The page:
Celebrating Earth Day

By Steve Katz, Editor | April 22, 2014

Is today the day to look into release liner recycling?

Today is the 44th Earth Day, and according to National Geographic, more than one billion people throughout the world will “celebrate” – whether it’s planting trees, picking up trash, recycling, or going to some sort of eco-themed rally.

Earth Day is a day of action, though many who will take action today probably think about what’s best for the environment throughout the year, and act accordingly. Action could be a number of things – adhering to recycling protocols, buying products based on eco-friendly packaging, composting, etc.

The printing industry – label printing in particular – has a complicated relationship with the environment. Half of what a typical label converter produces is waste, hence, waste reduction has been an ongoing theme within the industry. For many printers, waste concerns have more to do with saving money than saving the planet. The label industry has multiple waste streams – there’s the waste generated when setting up a run, and there’s the waste generated as spent release liner, when a label is applied to a product. Neither is good.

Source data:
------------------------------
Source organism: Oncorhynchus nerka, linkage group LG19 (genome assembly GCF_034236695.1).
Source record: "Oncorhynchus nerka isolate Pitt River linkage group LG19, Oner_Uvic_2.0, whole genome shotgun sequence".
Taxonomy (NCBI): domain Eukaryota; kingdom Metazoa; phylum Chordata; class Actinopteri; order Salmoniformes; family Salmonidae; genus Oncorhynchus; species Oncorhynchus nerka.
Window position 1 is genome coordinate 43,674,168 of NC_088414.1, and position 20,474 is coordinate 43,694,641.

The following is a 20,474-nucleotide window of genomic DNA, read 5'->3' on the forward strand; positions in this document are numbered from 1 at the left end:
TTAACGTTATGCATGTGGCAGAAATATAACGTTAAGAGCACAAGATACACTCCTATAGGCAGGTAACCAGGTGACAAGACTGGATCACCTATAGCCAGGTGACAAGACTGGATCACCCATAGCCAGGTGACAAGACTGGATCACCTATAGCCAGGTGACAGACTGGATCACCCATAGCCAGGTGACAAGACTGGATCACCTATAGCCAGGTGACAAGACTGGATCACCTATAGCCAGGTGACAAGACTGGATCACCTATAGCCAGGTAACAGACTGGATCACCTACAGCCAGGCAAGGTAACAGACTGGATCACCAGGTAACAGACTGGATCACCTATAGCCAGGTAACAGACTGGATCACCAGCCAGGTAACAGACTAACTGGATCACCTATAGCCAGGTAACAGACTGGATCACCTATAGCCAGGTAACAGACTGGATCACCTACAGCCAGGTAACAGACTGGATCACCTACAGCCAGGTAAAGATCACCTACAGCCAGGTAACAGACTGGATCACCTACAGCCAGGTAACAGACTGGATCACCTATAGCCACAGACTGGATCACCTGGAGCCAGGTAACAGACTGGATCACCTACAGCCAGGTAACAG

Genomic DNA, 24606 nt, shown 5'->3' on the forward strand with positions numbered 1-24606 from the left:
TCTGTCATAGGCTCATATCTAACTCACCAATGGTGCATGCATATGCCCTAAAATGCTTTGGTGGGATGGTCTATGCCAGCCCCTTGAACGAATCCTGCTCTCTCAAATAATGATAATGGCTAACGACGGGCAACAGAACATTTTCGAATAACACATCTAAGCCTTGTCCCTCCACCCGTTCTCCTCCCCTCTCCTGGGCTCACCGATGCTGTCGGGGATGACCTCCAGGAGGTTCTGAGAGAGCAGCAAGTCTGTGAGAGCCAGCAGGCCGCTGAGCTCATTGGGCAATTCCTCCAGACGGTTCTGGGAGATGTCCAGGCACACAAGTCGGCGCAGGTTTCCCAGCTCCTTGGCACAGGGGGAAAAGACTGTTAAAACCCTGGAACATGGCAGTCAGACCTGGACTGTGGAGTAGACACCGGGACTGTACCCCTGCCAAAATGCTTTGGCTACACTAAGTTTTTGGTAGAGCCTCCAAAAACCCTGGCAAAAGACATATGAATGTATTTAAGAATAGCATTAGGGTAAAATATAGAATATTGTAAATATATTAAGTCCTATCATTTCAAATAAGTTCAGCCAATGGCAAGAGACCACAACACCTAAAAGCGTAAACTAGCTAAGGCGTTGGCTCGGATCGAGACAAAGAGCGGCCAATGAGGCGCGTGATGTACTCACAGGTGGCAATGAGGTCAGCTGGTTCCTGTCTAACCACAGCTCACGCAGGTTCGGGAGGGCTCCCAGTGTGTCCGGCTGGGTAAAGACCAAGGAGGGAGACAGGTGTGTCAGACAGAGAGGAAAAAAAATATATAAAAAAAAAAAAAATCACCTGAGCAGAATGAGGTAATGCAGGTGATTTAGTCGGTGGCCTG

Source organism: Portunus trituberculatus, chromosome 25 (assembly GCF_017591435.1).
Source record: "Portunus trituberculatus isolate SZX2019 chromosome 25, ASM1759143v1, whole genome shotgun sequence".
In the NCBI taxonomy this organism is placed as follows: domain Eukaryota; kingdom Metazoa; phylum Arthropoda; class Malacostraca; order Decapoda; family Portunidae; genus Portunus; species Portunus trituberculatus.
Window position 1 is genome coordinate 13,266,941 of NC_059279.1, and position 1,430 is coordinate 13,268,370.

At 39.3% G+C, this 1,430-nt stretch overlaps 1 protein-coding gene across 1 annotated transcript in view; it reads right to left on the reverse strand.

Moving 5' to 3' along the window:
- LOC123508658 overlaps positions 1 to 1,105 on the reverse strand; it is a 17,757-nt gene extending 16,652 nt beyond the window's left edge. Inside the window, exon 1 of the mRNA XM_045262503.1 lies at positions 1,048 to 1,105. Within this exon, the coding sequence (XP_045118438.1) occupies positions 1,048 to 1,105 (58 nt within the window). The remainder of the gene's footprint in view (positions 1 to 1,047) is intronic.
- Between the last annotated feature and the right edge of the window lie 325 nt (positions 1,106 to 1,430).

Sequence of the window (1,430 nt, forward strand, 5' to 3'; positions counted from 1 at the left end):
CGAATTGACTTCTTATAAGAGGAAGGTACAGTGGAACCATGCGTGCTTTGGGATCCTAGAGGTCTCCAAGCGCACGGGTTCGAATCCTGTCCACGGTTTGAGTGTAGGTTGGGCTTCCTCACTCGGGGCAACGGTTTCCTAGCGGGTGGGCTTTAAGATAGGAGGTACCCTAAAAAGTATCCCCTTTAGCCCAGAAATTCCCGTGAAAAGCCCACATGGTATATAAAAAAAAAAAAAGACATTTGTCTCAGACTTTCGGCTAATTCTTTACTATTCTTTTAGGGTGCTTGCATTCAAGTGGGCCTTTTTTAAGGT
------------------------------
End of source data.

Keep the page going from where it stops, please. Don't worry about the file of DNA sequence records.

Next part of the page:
With regard to release liner, it can be recycled, though it takes effort and money. Label King in San Diego offers liner recycling to its customers – the company picks up the spent liner and takes it to a facility that can recycle it.

Label King’s liner recycling program serves as not only a green practice, but also a way to attract eco-conscious customers. And it’s good business. According to the 2013 Cone Communications/Eco Global CSR Study, 93 percent of consumers expect businesses they buy from to support corporate social responsibility efforts, including efforts for environmental sustainability and participation in environmentally friendly programs. Liner recycling takes extra work and extra money, but, in the end, there is indeed a payoff that’s more than just feeling good about being green.

In the spirit of Earth Day, here is a link to TLMI’s guidelines on How to Recycle Release Liner, which includes contact information of companies that can collect and recycle your releaser liner, or at the very least answer questions you may have.

Also, in the same spirit, check out UPM Raflatac’s Rafcycle program.

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